This example demonstrates the beneficial effect of incorporating an anti-rewet subsurface layer in a felt structure.
Two felt structures were prepared for evaluation on a pilot scale impulse drying machine. Felt No. 2 was comprised of 8 layers of AIRESCO's R40 experimental fiber. (See FIGS. 3 and 4). Felt No. 6 was comprised of two surface layers of R40 fiber over one subsurface layer of an 85% Teflon 15% PEEK blend. Under the Teflon subsurface layer were two layers of R40. Both felts were prepared on the same base fabric using the same needling program and back side fibers.
Both felts were evaluated simultaneously for their dewatering efficiency on the pilot impulse drying machine. Final paper dryness as the paper exited the nip was used as a measure of evaluating dewatering efficiency. After approximately 28,000 cycles of compression, the final paper dryness values produced by each felt at an impulse drying temperature of 205° C. were compared. Felt No. 6 containing the subsurface layer of Teflon produced paper with higher final dryness than Felt No. 2. The addition of the subsurface layer of Teflon resulted in 3 to 4 added percentage points of dryness which is a significant improvement in dryness. We believe the subsurface layer of Teflon compacts under repeated compression and forms a barrier which restricts the water from rewetting the paper sheet, thus resulting in higher dryness. SEM of the cross section of both felts demonstrates the compacted barrier layer in Felt No. 6. For comparison, an SEM of Felt No. 2 is also shown which demonstrates the relative openess of the R40 control felt.
A fluorocopolymer fiber available under the trade name HALAR in the form of a carded web was evaluated for its thermal properties according to a AIRESCO standard laboratory screening procedure. The web was compressed twice beneath a heated platen at 200° C. for a two second period at a pressure of 5.5 MPa. The thermal properties were judged to be unacceptable for use as the front press fabric surface as the fibers were severely deformed into a fused mass as shown in FIG. 5. However, the fiber may have potential use as a secondary layer, if adequately protected by another front surface layer. To demonstrate this, a fabric was constructed with a front surface layer comprised of 50% Teflon fiber and 50% Experimental AIRESCO Fiber R40-6, (R-40 is a partially cross-linked polyamide fibre) and a sub-surface layer of 100% fluorocopolymer fibre over and interior layer of 100% Experimental AIRESCO fibre R40. After evaluation on a pilot impulse drying machine run at the following conditions: nip pressure 67 kg/cm roll temperature 160° C., speed 35 m/min for 60,000 cycles, a specimen of the fabric was examined with SEM. Prior to examination the front surface layer was skived off to expose the sub-surface layer (fluorocopolymer fibre). FIG. 6 demonstrates that the fibre was essentially undamaged and well protected by the upper surface layer. A layered structure can provide thermal protection for sub-surface and interior layers which could not function effectively if used as the sole fabric component. By providing a thermal barrier to protect the interior fibre components, the interior of the fabric or felt can be designed with more attention to materials which can impart other properties to the resultant fabric, which would otherwise be too heat sensitive for inclusion.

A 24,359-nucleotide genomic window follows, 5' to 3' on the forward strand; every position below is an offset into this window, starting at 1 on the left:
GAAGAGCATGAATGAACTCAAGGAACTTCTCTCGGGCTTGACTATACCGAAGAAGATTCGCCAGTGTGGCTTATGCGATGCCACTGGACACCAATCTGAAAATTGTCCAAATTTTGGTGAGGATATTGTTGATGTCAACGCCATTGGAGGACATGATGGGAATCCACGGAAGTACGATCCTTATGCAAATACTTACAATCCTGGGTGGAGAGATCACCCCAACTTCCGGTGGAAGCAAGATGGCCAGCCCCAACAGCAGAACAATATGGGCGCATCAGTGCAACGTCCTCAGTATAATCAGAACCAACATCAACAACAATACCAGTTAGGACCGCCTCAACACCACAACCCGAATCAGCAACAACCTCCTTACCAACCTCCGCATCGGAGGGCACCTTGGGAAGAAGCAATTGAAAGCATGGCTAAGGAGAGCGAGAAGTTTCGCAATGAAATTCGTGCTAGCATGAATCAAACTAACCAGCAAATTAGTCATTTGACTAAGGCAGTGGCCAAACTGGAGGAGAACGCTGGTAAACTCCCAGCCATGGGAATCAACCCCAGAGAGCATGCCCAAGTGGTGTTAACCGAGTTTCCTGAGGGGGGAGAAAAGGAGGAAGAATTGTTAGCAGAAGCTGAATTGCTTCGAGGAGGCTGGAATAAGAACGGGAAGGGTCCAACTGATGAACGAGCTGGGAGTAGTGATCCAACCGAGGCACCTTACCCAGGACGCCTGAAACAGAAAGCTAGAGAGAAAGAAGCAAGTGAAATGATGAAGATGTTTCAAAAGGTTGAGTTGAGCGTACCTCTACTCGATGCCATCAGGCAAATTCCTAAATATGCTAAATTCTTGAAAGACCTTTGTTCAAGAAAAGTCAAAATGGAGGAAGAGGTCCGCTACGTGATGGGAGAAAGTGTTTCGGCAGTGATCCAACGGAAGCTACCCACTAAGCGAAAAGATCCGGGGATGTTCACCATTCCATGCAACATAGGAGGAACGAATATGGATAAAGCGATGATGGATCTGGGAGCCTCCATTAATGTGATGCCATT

Two structures were prepared which differed only in interior layer composition. Structure No. 1 was comprised of 6 layers of 100% Experimental AIRESCO fibre R40 batting needled onto the front of a woven base fabric and two layers of 100% Experimental AIRESCO fibre R40 batting needled onto the back of the woven base. Structure No. 2 was prepared in the same manner except that the three interior layers on the front side of the base were comprised of wool fibre. Both structures were tested on a laboratory impulse dryer apparatus using a heated platen surface at 204° C., with a pressure pulse of 5.5 MPa and a nip residence time of 45 msec. Bleached Softwood Kraft handsheets of 50 gsm and ingoing paper dryness of 36% were used.
Structure No. 1 produced exiting paper dryness of 56%. Structure No. 2 produced exiting paper dryness of 63%. This difference is attributed to the presence of a hydrophilic interior layer such as wool having a high dewatering capacity.
This example illustrates the advantageous effect of locating hydrophilic fibers in the intermediate layers of the felt structure on the felts structure's dewatering efficiency.